Courage, self-reliance and mateship.
“These three words sum up the fighting spirit of the men and women who fought for Australia,” Army Warrant Officer Colin Watego said in the commemoration address at Monday’s Anzac Day service in Byron Bay.
Watched by hundreds at the service, Warrant Officer Watego said the Anzacs had put community first and were proud of their Australian heritage.
“Some of the men who landed on a beach in Gallipoli in 1915 were just 16-years-old,” he said.
“They were anxious to prove their courage and their national identity and with the spirit of the Anzacs it’s our responsibility to pass that spirit on to future generations.”
Warrant Officer Watego said Anzac Day was not a day to glorify war, nor praise the victors, but was a day to reflect on those who served for their country and made the ultimate sacrifice.
He said some had paid in blood, to achieve the country’s freedom.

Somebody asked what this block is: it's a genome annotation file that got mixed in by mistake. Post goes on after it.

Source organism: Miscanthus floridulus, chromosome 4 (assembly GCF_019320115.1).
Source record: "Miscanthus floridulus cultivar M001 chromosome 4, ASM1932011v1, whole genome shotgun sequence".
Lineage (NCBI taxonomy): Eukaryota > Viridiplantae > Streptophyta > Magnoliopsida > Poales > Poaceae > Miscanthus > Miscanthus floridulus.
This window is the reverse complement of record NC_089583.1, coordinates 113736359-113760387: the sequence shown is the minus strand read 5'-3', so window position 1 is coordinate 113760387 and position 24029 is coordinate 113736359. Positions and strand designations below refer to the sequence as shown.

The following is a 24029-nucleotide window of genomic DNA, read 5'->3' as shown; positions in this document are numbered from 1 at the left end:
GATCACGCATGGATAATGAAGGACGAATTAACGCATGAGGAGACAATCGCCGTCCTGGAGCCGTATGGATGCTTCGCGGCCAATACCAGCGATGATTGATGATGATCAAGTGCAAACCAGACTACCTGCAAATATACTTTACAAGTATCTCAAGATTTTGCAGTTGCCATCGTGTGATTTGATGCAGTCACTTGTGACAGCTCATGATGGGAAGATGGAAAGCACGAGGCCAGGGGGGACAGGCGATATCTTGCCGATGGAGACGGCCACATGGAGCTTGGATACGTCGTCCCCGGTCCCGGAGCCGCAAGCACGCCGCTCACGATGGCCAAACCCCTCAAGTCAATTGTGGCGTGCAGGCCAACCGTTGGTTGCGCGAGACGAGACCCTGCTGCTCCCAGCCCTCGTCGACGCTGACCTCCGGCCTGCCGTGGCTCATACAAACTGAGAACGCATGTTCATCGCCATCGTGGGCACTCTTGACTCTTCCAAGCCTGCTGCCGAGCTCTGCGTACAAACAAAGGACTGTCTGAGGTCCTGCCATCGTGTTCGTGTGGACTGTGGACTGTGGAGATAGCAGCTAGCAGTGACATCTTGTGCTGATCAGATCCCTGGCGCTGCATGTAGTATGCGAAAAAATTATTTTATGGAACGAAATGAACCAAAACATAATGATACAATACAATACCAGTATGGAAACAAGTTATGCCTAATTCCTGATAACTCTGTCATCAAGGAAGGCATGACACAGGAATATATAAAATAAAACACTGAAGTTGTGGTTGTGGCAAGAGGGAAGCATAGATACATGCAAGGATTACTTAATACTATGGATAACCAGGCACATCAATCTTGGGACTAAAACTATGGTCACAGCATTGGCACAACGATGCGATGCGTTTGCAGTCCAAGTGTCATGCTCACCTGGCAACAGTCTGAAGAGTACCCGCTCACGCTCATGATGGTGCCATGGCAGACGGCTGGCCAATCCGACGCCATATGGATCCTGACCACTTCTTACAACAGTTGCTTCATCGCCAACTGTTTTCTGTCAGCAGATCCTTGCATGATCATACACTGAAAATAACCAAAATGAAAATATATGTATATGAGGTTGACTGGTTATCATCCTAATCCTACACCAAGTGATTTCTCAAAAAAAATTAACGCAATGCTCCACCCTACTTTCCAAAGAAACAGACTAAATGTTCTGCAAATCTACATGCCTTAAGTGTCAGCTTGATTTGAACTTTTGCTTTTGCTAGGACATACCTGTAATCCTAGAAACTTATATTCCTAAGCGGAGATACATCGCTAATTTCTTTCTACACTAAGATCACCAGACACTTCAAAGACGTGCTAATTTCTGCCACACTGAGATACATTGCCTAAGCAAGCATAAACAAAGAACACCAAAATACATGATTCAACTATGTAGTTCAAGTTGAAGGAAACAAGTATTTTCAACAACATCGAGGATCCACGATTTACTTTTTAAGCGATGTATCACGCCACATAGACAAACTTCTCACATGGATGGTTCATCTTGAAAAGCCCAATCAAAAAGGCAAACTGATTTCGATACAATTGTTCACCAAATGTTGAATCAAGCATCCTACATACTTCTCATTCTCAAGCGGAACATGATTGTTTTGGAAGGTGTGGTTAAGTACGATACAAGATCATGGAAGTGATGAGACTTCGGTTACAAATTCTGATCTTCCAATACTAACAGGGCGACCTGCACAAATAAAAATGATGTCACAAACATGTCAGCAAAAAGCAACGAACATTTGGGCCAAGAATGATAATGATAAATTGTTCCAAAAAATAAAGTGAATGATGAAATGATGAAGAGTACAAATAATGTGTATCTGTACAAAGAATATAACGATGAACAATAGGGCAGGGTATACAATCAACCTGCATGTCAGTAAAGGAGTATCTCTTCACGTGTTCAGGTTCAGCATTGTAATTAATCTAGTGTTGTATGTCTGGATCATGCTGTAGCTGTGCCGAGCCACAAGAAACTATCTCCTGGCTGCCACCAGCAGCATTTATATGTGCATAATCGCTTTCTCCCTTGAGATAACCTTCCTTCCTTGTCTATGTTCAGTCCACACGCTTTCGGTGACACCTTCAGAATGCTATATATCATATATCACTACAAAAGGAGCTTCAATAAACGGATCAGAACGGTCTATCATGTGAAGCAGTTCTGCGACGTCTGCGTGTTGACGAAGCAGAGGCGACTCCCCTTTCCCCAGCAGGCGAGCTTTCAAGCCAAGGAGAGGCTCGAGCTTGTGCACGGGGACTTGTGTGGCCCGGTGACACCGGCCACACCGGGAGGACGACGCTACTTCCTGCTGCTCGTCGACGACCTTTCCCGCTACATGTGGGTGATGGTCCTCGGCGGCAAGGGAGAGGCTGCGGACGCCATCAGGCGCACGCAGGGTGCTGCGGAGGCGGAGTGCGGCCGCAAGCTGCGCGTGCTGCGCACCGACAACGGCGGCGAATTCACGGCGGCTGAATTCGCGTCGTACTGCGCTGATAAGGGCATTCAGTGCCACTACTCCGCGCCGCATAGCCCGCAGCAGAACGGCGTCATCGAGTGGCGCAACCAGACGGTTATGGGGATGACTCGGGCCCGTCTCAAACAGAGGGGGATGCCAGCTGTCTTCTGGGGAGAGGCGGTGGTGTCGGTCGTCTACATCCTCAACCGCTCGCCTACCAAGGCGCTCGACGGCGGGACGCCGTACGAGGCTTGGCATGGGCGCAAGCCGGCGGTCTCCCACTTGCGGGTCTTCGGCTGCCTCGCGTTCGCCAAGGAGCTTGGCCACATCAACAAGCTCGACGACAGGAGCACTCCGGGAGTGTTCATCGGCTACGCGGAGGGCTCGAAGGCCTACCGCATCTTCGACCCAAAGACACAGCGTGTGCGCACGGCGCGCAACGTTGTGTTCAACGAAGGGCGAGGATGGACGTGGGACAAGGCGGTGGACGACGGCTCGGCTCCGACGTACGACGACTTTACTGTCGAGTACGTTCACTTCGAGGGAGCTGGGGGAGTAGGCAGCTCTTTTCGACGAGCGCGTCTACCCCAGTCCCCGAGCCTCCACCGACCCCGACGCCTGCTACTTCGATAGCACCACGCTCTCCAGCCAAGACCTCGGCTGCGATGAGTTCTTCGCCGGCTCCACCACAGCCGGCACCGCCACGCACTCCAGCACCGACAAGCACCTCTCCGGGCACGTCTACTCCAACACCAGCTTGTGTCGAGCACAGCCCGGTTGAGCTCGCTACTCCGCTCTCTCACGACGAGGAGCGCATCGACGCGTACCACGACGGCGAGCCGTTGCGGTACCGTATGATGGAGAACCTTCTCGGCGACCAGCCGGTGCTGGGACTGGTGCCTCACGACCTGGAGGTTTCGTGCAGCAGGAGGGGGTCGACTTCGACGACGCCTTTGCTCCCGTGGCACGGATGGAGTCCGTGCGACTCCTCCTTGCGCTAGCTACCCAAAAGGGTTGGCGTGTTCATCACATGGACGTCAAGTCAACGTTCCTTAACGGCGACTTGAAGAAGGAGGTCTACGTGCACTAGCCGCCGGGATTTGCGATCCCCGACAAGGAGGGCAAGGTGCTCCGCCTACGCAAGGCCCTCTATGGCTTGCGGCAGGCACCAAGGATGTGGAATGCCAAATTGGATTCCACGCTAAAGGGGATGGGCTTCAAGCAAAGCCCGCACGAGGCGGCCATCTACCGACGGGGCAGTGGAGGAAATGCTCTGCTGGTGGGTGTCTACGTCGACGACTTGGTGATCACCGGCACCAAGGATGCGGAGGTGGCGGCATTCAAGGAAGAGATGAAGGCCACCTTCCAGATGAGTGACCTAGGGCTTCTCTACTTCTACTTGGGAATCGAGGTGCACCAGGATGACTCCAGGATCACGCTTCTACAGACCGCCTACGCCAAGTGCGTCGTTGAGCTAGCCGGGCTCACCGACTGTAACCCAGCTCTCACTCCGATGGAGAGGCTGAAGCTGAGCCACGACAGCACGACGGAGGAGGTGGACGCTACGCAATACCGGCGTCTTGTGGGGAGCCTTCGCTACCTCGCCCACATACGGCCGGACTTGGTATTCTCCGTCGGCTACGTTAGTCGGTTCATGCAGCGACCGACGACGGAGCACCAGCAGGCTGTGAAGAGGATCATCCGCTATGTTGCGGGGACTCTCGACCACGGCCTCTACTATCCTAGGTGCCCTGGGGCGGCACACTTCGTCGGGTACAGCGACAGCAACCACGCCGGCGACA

“We salute the Anzacs and take the opportunity to invigorate national pride,” Warrant Officer Watego said.
“It’s so good to see so many young people here today and it’s the younger generation that holds the future of our nation in their hands.”
The commemoration service, led by the president of the Byron Bay RSL sub-branch, Ted Fenton, also included laying of wreaths at the memorial gates and the playing of the Last Post by Byron Bay bugler Brian Pamphilon.
Earlier, hundreds marched down Jonson Street to the memorial gates.
Glorious sunshine also attracted hundreds to Anzac Day services in Bangalow and Mullumbimby.
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